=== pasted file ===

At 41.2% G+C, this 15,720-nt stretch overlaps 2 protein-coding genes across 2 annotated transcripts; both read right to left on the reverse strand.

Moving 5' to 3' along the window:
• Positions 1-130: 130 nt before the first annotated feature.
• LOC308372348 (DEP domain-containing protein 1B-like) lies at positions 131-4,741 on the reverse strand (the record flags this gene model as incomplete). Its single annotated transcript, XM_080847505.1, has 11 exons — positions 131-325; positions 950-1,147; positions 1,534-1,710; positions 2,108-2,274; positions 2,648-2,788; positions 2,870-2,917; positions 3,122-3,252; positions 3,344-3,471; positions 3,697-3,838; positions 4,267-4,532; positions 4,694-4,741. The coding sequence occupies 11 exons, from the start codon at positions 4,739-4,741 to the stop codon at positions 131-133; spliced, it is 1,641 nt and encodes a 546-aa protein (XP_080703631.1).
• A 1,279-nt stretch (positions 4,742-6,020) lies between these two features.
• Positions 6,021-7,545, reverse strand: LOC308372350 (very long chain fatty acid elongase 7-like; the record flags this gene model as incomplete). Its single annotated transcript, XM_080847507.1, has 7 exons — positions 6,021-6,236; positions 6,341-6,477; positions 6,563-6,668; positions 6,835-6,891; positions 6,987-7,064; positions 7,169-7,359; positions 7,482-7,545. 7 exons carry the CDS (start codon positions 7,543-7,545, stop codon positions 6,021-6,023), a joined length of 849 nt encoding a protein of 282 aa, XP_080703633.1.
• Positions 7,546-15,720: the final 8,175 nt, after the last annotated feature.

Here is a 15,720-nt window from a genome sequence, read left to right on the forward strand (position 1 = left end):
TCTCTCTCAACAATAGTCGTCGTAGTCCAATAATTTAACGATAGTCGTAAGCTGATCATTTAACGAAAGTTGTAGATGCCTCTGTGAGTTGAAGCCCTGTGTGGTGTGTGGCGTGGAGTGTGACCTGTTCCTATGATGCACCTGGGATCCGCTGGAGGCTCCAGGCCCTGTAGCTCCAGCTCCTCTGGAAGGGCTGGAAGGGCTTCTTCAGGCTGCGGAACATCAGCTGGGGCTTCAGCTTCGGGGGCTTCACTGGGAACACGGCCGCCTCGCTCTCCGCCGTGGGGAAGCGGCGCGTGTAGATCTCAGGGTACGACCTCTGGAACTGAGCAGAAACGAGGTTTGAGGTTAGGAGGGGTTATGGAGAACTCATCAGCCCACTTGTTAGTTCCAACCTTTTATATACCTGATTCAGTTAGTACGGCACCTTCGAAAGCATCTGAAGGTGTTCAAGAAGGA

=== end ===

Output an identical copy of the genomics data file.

At 41.2% G+C, this 15,720-nt stretch overlaps 2 protein-coding genes across 2 annotated transcripts; both read right to left on the reverse strand.

Moving 5' to 3' along the window:
• Positions 1-130: 130 nt before the first annotated feature.
• LOC308372348 (DEP domain-containing protein 1B-like) lies at positions 131-4,741 on the reverse strand (the record flags this gene model as incomplete). Its single annotated transcript, XM_080847505.1, has 11 exons — positions 131-325; positions 950-1,147; positions 1,534-1,710; positions 2,108-2,274; positions 2,648-2,788; positions 2,870-2,917; positions 3,122-3,252; positions 3,344-3,471; positions 3,697-3,838; positions 4,267-4,532; positions 4,694-4,741. The coding sequence occupies 11 exons, from the start codon at positions 4,739-4,741 to the stop codon at positions 131-133; spliced, it is 1,641 nt and encodes a 546-aa protein (XP_080703631.1).
• A 1,279-nt stretch (positions 4,742-6,020) lies between these two features.
• Positions 6,021-7,545, reverse strand: LOC308372350 (very long chain fatty acid elongase 7-like; the record flags this gene model as incomplete). Its single annotated transcript, XM_080847507.1, has 7 exons — positions 6,021-6,236; positions 6,341-6,477; positions 6,563-6,668; positions 6,835-6,891; positions 6,987-7,064; positions 7,169-7,359; positions 7,482-7,545. 7 exons carry the CDS (start codon positions 7,543-7,545, stop codon positions 6,021-6,023), a joined length of 849 nt encoding a protein of 282 aa, XP_080703633.1.
• Positions 7,546-15,720: the final 8,175 nt, after the last annotated feature.

Here is a 15,720-nt window from a genome sequence, read left to right on the forward strand (position 1 = left end):
TCTCTCTCAACAATAGTCGTCGTAGTCCAATAATTTAACGATAGTCGTAAGCTGATCATTTAACGAAAGTTGTAGATGCCTCTGTGAGTTGAAGCCCTGTGTGGTGTGTGGCGTGGAGTGTGACCTGTTCCTATGATGCACCTGGGATCCGCTGGAGGCTCCAGGCCCTGTAGCTCCAGCTCCTCTGGAAGGGCTGGAAGGGCTTCTTCAGGCTGCGGAACATCAGCTGGGGCTTCAGCTTCGGGGGCTTCACTGGGAACACGGCCGCCTCGCTCTCCGCCGTGGGGAAGCGGCGCGTGTAGATCTCAGGGTACGACCTCTGGAACTGAGCAGAAACGAGGTTTGAGGTTAGGAGGGGTTATGGAGAACTCATCAGCCCACTTGTTAGTTCCAACCTTTTATATACCTGATTCAGTTAGTACGGCACCTTCGAAAGCATCTGAAGGTGTTCAAGAAGGA